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Believability of Hallucinations as a Potential Mediator of Their Frequency and Associated Distress in Psychotic Inpatients

  • Brandon A. Gaudiano (a1) and James D. Herbert (a2)

The aim of the current study was to examine how belief in the validity of hallucinations relates to the association between hallucination frequency and associated distress. In a sample of inpatients with psychotic symptoms, results demonstrated that hallucination believability predicted later distress after controlling for symptom frequency. In addition, results were consistent with the hypothesis that hallucination believability mediated the frequency- distress link. Recent randomized controlled trials have supported the efficacy of cognitive behavior therapy for schizophrenia and related psychotic disorders. Further evidence suggests that cognitive behavioral approaches that incorporate mindfulness and acceptance-based strategies may be effective in reducing the believability of positive symptoms. Future trials incorporating longitudinal designs and more detailed assessments of these variables are needed.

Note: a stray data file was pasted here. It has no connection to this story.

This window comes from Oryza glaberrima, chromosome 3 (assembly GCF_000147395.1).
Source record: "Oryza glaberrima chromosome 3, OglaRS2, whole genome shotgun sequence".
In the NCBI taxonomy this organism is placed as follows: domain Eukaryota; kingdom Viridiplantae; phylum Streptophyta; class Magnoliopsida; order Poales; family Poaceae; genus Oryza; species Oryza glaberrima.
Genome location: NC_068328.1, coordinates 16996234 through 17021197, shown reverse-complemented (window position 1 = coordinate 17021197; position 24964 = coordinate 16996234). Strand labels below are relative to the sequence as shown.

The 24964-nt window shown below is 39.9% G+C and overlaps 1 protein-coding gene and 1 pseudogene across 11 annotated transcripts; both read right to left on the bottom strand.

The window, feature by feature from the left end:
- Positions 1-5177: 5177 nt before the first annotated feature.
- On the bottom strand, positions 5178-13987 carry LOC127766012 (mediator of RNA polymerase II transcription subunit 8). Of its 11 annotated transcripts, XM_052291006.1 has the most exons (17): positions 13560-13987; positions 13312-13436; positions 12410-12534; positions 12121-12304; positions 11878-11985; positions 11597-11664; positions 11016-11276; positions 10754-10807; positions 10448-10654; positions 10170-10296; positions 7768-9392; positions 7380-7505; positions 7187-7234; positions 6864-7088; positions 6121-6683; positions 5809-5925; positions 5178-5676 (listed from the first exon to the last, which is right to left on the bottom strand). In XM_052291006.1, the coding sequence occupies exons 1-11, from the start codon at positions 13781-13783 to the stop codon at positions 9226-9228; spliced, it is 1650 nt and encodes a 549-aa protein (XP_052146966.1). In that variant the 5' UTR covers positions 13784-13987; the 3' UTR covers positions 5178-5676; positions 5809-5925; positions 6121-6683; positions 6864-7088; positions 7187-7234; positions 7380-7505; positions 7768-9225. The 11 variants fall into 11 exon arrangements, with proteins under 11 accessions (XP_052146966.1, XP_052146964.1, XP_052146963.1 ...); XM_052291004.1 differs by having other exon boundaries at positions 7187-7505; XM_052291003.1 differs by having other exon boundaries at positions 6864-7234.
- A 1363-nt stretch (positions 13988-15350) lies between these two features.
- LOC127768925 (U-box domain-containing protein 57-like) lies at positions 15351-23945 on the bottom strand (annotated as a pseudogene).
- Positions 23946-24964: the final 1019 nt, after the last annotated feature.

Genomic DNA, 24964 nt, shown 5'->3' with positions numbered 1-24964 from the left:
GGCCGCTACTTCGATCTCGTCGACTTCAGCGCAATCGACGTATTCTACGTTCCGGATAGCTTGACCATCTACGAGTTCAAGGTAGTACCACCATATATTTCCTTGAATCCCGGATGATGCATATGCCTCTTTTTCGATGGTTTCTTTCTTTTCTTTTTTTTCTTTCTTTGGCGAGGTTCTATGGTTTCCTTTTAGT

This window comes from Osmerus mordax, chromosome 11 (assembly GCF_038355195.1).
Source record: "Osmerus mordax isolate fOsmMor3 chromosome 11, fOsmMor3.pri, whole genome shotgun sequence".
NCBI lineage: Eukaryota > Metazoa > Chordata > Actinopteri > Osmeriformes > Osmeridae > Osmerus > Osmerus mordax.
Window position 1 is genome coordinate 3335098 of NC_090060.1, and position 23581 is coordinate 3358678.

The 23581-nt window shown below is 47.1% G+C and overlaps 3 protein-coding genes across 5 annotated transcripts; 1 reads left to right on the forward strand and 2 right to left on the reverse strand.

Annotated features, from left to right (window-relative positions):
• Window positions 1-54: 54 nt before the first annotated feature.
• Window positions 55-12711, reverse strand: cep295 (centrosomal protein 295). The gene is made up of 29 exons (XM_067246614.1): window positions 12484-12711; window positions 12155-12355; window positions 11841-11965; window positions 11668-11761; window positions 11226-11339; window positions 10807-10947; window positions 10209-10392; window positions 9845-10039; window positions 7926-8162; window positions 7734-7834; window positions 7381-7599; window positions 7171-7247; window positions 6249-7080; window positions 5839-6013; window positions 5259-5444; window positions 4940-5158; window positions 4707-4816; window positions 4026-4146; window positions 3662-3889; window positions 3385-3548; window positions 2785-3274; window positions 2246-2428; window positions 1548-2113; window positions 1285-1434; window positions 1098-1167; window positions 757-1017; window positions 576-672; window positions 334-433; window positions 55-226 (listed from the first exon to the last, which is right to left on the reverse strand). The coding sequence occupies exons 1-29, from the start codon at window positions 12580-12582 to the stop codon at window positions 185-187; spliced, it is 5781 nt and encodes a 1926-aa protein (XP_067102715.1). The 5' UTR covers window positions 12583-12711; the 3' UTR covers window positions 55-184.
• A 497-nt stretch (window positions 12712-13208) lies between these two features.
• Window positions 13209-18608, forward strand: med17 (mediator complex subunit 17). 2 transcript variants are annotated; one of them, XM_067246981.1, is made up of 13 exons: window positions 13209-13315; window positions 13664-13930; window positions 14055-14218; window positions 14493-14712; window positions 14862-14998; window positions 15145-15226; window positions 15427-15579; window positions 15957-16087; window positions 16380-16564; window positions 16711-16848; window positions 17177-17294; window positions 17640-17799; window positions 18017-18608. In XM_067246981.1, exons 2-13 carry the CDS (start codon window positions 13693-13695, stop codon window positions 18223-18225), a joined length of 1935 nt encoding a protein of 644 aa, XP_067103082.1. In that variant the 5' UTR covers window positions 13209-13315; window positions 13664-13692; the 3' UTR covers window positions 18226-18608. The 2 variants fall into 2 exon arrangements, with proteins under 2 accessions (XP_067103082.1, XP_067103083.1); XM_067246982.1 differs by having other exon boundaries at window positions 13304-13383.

Corresponding author
Reprint requests to Brandon Gaudiano, Psychosocial Research Program, Butler Hospital, 345 Blackstone Blvd., Providence, RI 02906, USA, E-mail:
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Behavioural and Cognitive Psychotherapy
  • ISSN: 1352-4658
  • EISSN: 1469-1833
  • URL: /core/journals/behavioural-and-cognitive-psychotherapy
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